By Conor Godfrey on April 25, 2011
Before we talk about Fela! I feel like its only right that you put on some music from the larger-than-life band leader Fela Anikulapo Kuti.
If you don’t like that—try “Water Don’t Get No Enemy.”
After a two year run in New York on Broadway Fela!, will become the first Broadway show to be performed in Sub-Saharan Africa.
This is one of the thousands of little signs that Africa is emerging on the U.S. radar like never before.
Fela Kuti was a bonified international mega-star for almost three decades, but was of course unknown to a Broadway crowd “where theatergoers’ idea of African music might begin and end with “The Lion King.” (New York Times)
Fela Kuti defined Afrobeat for an entire generation of musicians.
As for Fela’s musical genealogy, commentators have posited influences as diverse as Coltrane and Calypso, Sinatra, Ghanaian High-life Jazz, and native Nigerian Yoruba rhythms.
The main Fela! webpage lets you listen to a long list of songs performed for the show for free.
The real Fela Kuti was not simply a celebrity—the impression I get from reading about him and speaking to Nigerians is that Fela existed on a different scale—he proclaimed an autonomous republic in his club, he married 27 woman, he smoked and drank prodigiously, and he railed against the arbitrary and oftentimes brutal Nigerian dictatorships that had cowed most of the country—everything was in excess.
Whether you loved him for his brash unorthodoxy, or hated him for challenging the moral majority—you did so with a passion.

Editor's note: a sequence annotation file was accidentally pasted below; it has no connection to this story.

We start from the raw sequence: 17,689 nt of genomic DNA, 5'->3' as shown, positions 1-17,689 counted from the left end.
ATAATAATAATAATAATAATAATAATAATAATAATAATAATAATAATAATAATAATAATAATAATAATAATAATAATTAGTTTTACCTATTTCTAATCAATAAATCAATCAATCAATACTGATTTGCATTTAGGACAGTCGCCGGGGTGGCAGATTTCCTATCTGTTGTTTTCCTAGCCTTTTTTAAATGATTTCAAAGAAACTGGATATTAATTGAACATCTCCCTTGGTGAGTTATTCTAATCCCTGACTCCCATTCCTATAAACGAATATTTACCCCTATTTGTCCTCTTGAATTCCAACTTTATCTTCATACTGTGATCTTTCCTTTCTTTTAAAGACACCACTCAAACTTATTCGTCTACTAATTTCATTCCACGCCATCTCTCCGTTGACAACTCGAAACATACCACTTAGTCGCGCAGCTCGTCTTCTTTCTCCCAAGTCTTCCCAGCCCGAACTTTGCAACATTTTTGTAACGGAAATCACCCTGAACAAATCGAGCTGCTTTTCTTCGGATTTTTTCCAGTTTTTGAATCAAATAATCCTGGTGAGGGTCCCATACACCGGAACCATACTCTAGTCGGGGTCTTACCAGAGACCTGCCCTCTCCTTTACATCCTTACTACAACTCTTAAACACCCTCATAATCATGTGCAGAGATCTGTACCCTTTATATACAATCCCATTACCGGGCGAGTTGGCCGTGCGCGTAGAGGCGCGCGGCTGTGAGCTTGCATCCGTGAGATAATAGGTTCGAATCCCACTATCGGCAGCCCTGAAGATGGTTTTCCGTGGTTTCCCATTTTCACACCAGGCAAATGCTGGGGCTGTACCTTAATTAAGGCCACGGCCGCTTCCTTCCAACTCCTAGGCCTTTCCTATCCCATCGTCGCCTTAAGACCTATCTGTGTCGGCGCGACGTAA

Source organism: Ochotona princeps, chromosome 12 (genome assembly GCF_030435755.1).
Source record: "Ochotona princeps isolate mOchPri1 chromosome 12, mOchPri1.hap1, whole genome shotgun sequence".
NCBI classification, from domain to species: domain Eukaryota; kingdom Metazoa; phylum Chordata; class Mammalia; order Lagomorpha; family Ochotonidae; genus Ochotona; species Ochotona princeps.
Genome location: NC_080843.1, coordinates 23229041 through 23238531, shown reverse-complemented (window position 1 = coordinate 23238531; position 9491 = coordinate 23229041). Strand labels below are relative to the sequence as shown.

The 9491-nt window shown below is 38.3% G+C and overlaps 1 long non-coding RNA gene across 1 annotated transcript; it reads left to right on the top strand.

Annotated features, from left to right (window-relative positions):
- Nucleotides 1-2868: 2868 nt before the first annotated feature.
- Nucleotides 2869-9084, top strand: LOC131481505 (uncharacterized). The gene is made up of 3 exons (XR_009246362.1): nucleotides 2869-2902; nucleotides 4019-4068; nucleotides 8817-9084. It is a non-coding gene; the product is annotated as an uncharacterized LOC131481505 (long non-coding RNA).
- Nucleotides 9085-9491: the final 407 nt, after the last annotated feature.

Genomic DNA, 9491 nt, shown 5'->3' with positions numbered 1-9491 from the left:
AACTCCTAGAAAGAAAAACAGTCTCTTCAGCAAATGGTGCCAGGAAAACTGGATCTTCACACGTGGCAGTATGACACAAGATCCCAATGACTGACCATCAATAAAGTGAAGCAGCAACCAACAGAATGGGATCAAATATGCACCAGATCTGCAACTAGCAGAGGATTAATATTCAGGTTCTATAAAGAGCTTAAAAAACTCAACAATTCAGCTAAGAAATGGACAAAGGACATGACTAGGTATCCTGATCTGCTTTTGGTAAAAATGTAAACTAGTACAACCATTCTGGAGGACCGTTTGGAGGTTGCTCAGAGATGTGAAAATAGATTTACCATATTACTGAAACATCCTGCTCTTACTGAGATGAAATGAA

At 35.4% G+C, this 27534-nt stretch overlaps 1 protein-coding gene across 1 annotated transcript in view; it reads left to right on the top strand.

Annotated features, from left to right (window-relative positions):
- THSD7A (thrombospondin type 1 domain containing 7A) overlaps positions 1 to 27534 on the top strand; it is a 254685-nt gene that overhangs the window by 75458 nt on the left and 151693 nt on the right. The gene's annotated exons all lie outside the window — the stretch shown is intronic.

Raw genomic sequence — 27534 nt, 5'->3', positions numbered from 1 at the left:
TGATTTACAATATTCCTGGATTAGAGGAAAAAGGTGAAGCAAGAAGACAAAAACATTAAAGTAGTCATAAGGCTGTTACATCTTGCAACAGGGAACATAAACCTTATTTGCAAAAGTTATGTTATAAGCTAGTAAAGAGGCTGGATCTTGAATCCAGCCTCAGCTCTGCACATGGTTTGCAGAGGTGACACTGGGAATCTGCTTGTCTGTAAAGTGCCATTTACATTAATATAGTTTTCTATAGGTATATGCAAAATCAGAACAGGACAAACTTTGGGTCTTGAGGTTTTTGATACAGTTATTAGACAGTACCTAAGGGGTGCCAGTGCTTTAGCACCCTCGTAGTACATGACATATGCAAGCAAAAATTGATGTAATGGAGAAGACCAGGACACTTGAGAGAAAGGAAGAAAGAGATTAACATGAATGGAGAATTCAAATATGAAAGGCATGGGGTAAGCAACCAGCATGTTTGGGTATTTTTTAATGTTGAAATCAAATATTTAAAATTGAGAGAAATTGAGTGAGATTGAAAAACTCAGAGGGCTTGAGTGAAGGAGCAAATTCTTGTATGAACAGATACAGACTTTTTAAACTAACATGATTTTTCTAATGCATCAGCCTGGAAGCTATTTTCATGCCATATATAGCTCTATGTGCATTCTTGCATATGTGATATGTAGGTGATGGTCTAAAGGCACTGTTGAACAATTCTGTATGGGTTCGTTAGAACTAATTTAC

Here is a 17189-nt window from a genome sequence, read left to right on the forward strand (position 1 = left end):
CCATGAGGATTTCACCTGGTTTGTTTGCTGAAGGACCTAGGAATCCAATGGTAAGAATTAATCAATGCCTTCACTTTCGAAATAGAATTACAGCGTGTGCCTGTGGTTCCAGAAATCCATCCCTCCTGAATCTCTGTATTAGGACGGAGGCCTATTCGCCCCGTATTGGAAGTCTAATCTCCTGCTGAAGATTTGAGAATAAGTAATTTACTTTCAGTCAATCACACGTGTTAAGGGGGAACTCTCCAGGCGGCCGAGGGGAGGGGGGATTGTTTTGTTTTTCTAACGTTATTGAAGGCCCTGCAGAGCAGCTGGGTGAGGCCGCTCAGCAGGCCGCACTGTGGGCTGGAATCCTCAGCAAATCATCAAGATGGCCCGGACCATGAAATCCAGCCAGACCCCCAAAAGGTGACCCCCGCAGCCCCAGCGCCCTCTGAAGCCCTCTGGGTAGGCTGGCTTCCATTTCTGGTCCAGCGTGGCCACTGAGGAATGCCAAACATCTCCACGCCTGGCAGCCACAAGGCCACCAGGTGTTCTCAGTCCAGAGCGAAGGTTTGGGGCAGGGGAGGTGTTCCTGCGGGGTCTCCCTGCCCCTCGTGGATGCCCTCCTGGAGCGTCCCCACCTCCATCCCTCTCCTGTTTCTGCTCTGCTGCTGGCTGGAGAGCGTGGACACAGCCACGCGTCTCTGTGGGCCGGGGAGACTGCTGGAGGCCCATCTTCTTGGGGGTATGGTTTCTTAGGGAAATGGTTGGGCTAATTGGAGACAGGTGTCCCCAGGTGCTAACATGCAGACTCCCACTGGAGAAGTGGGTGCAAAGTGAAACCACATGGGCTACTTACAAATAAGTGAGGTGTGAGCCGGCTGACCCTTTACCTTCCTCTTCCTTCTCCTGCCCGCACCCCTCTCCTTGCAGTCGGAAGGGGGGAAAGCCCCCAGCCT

I do not have space here, but you should read this short biography of Fela to understand a bit more about the man himself and the passions he aroused.
He certainly aroused the passions of Muhammadu Buhari—the military dictator who beat, jailed and otherwise victimized Kuti, and who is now protesting the present election in the North.
Fela Kuti believed his primary goal was to resist European cultural imperialism. In this way, he echoed his contemporary larger-than-life star Bob Marley.
Pursing this mission, he blasted everyone and everything—he hated capitalist greed, and communist autocracy.
He hated the moral conformity of Arab-Islamic or Judeo-Christian values.
He hated corrupt African elites that imitated Europeans and undermined African values.
He even hated tribalism and traditional African social mores that he found constricting.
His remedy— a modern set of African values, taking some wisdom from the past, but mainly looking toward the future.
I love the fact that this extraordinary person finally washed ashore on Broadway, and get a bit of an emotional tug when I think of a sold out crowd in Lagos getting the chance to love or hate Fela Kuti one more time.
In some ways, Fela! allows the late great Fela Kuti to reach from beyond the grave and help the continent he loved engage the modern world on its own terms.